In our research, we use the term legibility rather than transparency. This is an essential clarification as both terms are used interchangeably. However, they often describe subtly different things. Transparency is concerned with how open the data and algorithms are to outside scrutiny so that decisions can be verified or challenged. In some cases, this openness is suggested to the whole design and development process. Legibility relates to how we make AI systems and their decisions understood by non-AI experts. This body of research is concerned with the legibility of AI being established through markers and icons, communicating information about the AI in use. Or simply, to empower users to make their own value-judgements through a signpost system to enable attainment of further information.  

To address the legibility of AI, we started with a survey of images representing AI. What we found was that while some represent the underlying system (i.e. a neural network) and some might suggest what it’s doing (i.e. face detection), the vast majority play into the definitional dualism of either conflating AI with contemporary advances in robotics or the grand vision of sentient machines (Lindley et al., 2020). None of these typically associated icons suggests how the AI in use works, what it is doing, or why it is doing it and for whom. This highlights that there is a lack of semantics or communication within the existing imagery of AI, suggesting a need to develop a visual language which would help to enhance AI legibility or purely mark the presence of, in parallel to the problem of nuclear waste sites.  

As noted before, the timeframe for designing markers for things is an important consideration, which pointed towards taking inspiration from an already functional system of icons, such as clothes care labels. Whilst we may not always take notice of these symbols (though always present), or indeed always understand their meaning, they provide a means of understanding how we can most easily maintain a working relationship with our clothes and which have stood a test of time since their first introduction in 1971.  

To initially prototype our designs for AI iconography, we used a Research through Design (RtD) methodology. A unique and powerful facet of RtD is that it is generative in nature (Gaver, 2012), enabling us to thread and pull together various research ideas, theories and disciplines together. Such as, the theories discussed here, AI functionality to HCI and semiotics for icon design, which in a melting pot of design directly informed the first iteration of AI iconography design (Lindley et al., 2020).  

Next steps: Imagination Lancaster needs you!  

We are now at the stage of testing the rigour of our current AI iconography system and the suitability of using icons via a series of workshops. In the workshops, participants are introduced to the current icons, presented on cards which they are able to move, handle and make connections between different icons and descriptors.  Participants are then tasked to translate, comment, speculate and finally co-design their own icons. Though, like the majority of things this year, the initial plan for the workshop had to be adapted to a digital platform to continue the research through the pandemic.  

Rather than sourcing an online tool to support what was a face to face workshop, we instead developed an interactive workshop website to suit our research medium and recreate the game like mechanics of being able to think through moving the cards from one position to another, enabling participants to make sense of their meaning and establish connections between the inner workings of AI and their visual representations. Subsequently, the icons are presented in the form of digital cards and the tasks adapted to enable participants to contribute online.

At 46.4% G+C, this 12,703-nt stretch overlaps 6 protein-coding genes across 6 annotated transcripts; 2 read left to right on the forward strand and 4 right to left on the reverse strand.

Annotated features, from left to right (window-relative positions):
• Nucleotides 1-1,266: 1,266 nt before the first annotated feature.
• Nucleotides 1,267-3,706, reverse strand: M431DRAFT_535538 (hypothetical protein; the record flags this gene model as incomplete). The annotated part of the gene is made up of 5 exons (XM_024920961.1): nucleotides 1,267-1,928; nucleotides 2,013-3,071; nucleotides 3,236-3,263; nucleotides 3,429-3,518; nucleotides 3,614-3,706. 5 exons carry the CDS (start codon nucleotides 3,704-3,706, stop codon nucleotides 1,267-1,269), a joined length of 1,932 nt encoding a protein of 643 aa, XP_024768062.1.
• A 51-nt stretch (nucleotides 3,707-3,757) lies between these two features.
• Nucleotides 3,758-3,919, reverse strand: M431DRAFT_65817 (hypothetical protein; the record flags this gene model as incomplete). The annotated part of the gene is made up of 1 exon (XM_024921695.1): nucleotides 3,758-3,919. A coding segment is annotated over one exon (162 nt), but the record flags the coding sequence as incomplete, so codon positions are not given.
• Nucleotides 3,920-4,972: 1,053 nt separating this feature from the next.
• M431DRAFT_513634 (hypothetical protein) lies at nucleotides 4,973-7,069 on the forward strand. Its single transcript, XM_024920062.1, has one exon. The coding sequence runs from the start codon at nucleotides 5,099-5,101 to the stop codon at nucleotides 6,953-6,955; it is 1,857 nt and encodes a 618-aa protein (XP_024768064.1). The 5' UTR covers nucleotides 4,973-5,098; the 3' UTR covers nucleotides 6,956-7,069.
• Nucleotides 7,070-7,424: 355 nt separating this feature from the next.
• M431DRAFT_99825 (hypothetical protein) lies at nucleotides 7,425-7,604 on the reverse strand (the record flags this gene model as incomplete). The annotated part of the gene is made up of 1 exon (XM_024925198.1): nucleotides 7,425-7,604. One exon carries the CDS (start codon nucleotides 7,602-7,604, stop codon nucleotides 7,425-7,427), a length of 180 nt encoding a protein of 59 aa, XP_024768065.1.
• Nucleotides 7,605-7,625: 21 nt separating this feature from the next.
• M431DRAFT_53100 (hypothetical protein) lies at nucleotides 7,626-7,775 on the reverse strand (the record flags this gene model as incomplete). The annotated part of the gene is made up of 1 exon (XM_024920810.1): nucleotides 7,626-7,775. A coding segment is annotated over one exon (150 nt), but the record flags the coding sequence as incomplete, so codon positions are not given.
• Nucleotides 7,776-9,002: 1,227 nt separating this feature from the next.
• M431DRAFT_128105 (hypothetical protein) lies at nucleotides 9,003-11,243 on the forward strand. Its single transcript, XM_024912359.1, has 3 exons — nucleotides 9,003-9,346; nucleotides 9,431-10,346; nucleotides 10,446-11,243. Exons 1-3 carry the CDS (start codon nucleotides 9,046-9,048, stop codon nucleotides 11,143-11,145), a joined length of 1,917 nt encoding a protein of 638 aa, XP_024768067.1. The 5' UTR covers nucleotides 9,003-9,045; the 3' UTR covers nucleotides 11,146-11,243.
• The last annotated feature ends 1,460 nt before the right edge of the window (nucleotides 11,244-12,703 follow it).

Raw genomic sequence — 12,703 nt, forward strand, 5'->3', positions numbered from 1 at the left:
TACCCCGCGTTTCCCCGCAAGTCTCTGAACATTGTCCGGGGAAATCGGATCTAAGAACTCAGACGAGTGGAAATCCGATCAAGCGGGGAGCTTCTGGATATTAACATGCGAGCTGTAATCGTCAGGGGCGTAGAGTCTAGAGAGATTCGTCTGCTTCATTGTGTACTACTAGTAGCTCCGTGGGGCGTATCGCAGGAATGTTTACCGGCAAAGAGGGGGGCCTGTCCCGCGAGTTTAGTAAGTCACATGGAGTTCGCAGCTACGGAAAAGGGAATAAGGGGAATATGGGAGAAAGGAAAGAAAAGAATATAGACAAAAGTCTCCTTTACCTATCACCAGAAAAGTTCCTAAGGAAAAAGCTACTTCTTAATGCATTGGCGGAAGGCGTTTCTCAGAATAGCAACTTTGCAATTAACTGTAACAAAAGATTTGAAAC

By using iterative volumes of workshops as a tool and as a platform to enter into discourse to question the legibility within AI systems, we hope to create and design a set of icons that are holistically legible to intended users and to produce a set of concentrated icons that are legible by design. Or simply defined as care labels for AI, signifying to the user that what once appeared impossible, or indistinguishable from magic, is very much possible, through various AI functions, e.g. machine learning trained on specific data collected. Thereby giving users the opportunity to question or assess for themselves the AI technology they use, or when a predictive output is applied to decision making. 

We are currently looking for participants to take part in the series of workshops we have described in this article. We are keen to engage with a wide spectrum of participants, as most people in some-way interact with AI technology, though it is worth noting that a working knowledge of how AI works is not required. If you are interested in participating in the workshop and keeping up to date with the research – email f.pilling@lancaster.ac.uk or message on Twitter @_FranPilling.  

Or sign up straight away with the event link below!  

https://www.eventbrite.co.uk/e/creating-legible-ai-tickets-117497896371?ref=estw 

Bibliography  

Author Unknown, ND. A.I. Snake Oil. [online] Available at: <https://designinvestigations.at/2020/07/04/a-i-snake-oil/>. 

Chowdhury, H., 2020. The algorithm that has ruined the A-level results of thousands of students. The Telegraph. [online] Aug. Available at: <https://www.telegraph.co.uk/technology/2020/08/13/algorithm-has-ruined-a-level-results-thousands-students/> [Accessed 20 Aug. 2020]. 

Ferguson, G., 1954. Signs and Symbols in Christian Art. Oxford University Press. 

Gaver, W., 2012. What should we expect from research through design? In: Proceedings of the 2012 ACM annual conference on Human Factors in Computing Systems – CHI ’12. [online] the 2012 ACM annual conference. Austin, Texas, USA: ACM Press.p.937. Available at: <http://dl.acm.org/citation.cfm?doid=2207676.2208538> [Accessed 13 May 2020]. 

Lindley, J., Akmal, H.A., Pilling, F. and Coulton, P., 2020. Researching AI Legibility through Design. CHI ’20: Proceedings of the 2020 CHI Conference on Human Factors in Computing Systems, p.13. 

Piesing, M., 2020. How to build a nuclear warning for 10,000 years’ time. BBC Future. [online] Available at: <https://www.bbc.com/future/article/20200731-how-to-build-a-nuclear-warning-for-10000-years-time> [Accessed 26 Aug. 2020]. 

Ten Thousand Years, n.d. Available at: <https://99percentinvisible.org/episode/ten-thousand-years/> [Accessed 6 Jan. 2020].